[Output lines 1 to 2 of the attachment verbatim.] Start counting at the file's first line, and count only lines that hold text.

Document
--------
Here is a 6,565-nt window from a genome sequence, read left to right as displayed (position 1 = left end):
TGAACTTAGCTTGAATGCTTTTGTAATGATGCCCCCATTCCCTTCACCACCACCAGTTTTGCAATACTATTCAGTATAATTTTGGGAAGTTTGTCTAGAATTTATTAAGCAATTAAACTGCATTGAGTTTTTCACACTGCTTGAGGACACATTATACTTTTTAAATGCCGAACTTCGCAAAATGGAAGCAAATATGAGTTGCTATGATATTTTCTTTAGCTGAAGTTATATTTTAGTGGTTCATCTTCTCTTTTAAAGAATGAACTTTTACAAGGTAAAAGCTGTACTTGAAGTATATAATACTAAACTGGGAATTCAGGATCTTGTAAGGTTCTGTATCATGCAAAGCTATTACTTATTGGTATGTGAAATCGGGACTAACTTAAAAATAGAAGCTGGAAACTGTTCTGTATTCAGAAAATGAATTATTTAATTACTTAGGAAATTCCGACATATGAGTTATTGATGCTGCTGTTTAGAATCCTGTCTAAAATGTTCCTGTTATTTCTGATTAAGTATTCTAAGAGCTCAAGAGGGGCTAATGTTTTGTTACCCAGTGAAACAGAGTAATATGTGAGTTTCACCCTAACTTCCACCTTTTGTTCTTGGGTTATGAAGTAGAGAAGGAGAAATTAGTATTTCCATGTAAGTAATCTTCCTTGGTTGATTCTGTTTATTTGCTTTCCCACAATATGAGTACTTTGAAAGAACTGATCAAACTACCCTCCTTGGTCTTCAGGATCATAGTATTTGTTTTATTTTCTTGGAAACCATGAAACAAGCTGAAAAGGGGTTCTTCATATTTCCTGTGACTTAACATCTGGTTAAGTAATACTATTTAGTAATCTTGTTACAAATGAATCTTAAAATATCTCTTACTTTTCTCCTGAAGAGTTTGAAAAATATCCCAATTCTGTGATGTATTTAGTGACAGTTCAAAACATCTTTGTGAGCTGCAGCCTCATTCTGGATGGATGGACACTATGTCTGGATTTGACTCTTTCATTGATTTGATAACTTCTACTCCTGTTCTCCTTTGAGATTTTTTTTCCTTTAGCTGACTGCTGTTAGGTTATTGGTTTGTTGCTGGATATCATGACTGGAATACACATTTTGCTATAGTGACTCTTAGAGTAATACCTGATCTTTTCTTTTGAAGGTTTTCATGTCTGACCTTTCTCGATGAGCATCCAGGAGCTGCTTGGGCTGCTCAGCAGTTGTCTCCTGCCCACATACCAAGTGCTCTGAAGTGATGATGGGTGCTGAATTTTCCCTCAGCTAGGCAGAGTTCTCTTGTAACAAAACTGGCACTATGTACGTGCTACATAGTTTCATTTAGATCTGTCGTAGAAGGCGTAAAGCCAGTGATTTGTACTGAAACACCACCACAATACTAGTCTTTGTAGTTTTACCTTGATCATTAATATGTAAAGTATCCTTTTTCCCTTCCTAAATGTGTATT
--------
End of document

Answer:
Here is a 6,565-nt window from a genome sequence, read left to right as displayed (position 1 = left end):
TGAACTTAGCTTGAATGCTTTTGTAATGATGCCCCCATTCCCTTCACCACCACCAGTTTTGCAATACTATTCAGTATAATTTTGGGAAGTTTGTCTAGAATTTATTAAGCAATTAAACTGCATTGAGTTTTTCACACTGCTTGAGGACACATTATACTTTTTAAATGCCGAACTTCGCAAAATGGAAGCAAATATGAGTTGCTATGATATTTTCTTTAGCTGAAGTTATATTTTAGTGGTTCATCTTCTCTTTTAAAGAATGAACTTTTACAAGGTAAAAGCTGTACTTGAAGTATATAATACTAAACTGGGAATTCAGGATCTTGTAAGGTTCTGTATCATGCAAAGCTATTACTTATTGGTATGTGAAATCGGGACTAACTTAAAAATAGAAGCTGGAAACTGTTCTGTATTCAGAAAATGAATTATTTAATTACTTAGGAAATTCCGACATATGAGTTATTGATGCTGCTGTTTAGAATCCTGTCTAAAATGTTCCTGTTATTTCTGATTAAGTATTCTAAGAGCTCAAGAGGGGCTAATGTTTTGTTACCCAGTGAAACAGAGTAATATGTGAGTTTCACCCTAACTTCCACCTTTTGTTCTTGGGTTATGAAGTAGAGAAGGAGAAATTAGTATTTCCATGTAAGTAATCTTCCTTGGTTGATTCTGTTTATTTGCTTTCCCACAATATGAGTACTTTGAAAGAACTGATCAAACTACCCTCCTTGGTCTTCAGGATCATAGTATTTGTTTTATTTTCTTGGAAACCATGAAACAAGCTGAAAAGGGGTTCTTCATATTTCCTGTGACTTAACATCTGGTTAAGTAATACTATTTAGTAATCTTGTTACAAATGAATCTTAAAATATCTCTTACTTTTCTCCTGAAGAGTTTGAAAAATATCCCAATTCTGTGATGTATTTAGTGACAGTTCAAAACATCTTTGTGAGCTGCAGCCTCATTCTGGATGGATGGACACTATGTCTGGATTTGACTCTTTCATTGATTTGATAACTTCTACTCCTGTTCTCCTTTGAGATTTTTTTTCCTTTAGCTGACTGCTGTTAGGTTATTGGTTTGTTGCTGGATATCATGACTGGAATACACATTTTGCTATAGTGACTCTTAGAGTAATACCTGATCTTTTCTTTTGAAGGTTTTCATGTCTGACCTTTCTCGATGAGCATCCAGGAGCTGCTTGGGCTGCTCAGCAGTTGTCTCCTGCCCACATACCAAGTGCTCTGAAGTGATGATGGGTGCTGAATTTTCCCTCAGCTAGGCAGAGTTCTCTTGTAACAAAACTGGCACTATGTACGTGCTACATAGTTTCATTTAGATCTGTCGTAGAAGGCGTAAAGCCAGTGATTTGTACTGAAACACCACCACAATACTAGTCTTTGTAGTTTTACCTTGATCATTAATATGTAAAGTATCCTTTTTCCCTTCCTAAATGTGTATT